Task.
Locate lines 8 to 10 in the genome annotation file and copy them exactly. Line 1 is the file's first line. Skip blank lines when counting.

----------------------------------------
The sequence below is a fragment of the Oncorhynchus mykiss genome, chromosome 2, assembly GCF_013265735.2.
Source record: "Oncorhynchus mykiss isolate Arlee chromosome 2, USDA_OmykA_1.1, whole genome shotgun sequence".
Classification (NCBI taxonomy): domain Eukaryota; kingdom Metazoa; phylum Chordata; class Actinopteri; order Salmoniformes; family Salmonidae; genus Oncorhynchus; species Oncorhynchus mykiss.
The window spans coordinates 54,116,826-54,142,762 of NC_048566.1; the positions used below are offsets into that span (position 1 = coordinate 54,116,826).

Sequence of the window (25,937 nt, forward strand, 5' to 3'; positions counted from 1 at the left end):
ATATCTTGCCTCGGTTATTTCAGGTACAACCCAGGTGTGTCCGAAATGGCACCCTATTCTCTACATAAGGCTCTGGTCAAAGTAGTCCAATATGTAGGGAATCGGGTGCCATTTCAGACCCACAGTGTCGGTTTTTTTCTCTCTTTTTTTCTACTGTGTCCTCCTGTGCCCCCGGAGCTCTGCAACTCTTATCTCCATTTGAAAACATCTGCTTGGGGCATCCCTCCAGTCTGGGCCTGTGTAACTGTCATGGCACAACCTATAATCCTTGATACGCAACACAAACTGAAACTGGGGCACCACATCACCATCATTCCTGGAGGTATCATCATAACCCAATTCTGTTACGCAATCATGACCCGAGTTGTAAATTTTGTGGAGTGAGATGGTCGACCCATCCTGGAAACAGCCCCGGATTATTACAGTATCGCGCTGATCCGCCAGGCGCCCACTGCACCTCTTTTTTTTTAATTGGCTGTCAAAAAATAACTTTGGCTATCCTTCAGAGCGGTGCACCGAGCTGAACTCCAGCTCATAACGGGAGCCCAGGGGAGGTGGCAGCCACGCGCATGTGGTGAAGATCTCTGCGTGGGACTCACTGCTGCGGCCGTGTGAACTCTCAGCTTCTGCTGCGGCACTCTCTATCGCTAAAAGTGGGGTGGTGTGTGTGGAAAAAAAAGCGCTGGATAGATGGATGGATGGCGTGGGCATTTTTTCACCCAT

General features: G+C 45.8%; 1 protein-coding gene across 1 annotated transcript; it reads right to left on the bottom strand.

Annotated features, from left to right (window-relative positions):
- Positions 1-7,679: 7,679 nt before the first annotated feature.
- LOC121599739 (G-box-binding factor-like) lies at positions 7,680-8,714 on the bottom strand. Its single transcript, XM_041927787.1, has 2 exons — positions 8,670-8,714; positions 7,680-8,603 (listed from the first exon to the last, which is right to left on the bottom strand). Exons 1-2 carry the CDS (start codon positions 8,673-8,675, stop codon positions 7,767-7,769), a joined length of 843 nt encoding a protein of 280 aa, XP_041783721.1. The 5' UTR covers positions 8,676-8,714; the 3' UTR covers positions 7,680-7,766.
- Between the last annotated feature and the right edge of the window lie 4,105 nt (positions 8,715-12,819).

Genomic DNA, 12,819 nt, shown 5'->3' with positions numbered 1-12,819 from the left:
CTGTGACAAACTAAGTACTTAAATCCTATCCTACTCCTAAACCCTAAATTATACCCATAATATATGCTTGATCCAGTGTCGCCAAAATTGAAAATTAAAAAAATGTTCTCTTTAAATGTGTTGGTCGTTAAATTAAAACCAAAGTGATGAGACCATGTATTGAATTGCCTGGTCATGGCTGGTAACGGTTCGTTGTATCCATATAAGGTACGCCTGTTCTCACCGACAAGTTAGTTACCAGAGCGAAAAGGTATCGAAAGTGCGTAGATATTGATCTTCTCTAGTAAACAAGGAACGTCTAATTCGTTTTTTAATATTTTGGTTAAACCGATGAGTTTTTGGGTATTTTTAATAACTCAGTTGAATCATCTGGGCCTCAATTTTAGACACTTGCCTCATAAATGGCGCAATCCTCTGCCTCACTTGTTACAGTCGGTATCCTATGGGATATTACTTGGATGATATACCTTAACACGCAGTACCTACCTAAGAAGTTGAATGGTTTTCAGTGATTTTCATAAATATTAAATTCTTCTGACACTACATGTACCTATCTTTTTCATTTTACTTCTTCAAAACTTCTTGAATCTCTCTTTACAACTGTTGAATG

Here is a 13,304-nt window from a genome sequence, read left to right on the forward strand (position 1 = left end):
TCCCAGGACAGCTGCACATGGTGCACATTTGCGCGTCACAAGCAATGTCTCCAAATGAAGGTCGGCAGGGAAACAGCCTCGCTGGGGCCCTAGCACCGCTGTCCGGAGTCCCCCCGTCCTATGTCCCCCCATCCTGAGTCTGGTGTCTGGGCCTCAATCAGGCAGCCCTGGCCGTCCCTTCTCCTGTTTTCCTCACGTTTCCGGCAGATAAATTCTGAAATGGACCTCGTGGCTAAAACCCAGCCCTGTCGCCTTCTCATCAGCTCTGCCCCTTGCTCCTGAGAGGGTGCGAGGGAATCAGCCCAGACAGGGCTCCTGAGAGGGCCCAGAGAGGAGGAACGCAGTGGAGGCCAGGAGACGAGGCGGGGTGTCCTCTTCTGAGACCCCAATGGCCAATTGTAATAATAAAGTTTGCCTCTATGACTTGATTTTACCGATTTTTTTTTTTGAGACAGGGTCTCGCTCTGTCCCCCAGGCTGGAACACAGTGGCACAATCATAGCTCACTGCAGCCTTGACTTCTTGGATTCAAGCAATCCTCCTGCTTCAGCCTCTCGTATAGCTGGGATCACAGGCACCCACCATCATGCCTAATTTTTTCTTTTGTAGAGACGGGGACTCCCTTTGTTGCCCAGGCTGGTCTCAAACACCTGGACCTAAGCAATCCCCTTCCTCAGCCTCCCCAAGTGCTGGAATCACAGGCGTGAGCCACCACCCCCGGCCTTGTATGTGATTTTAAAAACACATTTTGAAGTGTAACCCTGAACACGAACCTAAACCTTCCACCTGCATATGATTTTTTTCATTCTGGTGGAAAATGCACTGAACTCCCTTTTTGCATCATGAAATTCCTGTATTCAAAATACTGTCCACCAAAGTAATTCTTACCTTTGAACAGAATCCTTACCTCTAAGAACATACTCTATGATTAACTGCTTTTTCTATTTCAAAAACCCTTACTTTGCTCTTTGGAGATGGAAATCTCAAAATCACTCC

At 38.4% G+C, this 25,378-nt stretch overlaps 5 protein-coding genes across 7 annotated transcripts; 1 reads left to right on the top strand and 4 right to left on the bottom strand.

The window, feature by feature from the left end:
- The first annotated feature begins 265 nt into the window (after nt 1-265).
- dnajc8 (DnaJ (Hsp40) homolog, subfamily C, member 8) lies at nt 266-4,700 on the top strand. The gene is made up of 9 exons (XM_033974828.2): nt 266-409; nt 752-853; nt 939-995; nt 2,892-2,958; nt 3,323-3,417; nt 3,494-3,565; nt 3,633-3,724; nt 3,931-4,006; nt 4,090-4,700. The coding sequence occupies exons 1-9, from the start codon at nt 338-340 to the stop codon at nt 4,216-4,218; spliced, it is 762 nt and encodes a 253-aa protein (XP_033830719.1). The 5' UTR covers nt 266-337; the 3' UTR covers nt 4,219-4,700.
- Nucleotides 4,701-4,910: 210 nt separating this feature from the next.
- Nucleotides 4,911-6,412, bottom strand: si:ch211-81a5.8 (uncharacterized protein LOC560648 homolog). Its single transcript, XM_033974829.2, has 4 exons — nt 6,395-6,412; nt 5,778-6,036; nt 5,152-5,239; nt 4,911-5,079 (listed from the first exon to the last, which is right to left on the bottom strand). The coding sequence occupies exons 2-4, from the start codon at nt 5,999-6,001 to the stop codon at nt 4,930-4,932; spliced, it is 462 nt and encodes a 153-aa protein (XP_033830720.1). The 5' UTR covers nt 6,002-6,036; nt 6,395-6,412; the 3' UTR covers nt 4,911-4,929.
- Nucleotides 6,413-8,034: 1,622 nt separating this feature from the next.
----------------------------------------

Annotated features, from left to right (window-relative positions):
- Positions 1-7,679: 7,679 nt before the first annotated feature.
- LOC121599739 (G-box-binding factor-like) lies at positions 7,680-8,714 on the bottom strand. Its single transcript, XM_041927787.1, has 2 exons — positions 8,670-8,714; positions 7,680-8,603 (listed from the first exon to the last, which is right to left on the bottom strand). Exons 1-2 carry the CDS (start codon positions 8,673-8,675, stop codon positions 7,767-7,769), a joined length of 843 nt encoding a protein of 280 aa, XP_041783721.1. The 5' UTR covers positions 8,676-8,714; the 3' UTR covers positions 7,680-7,766.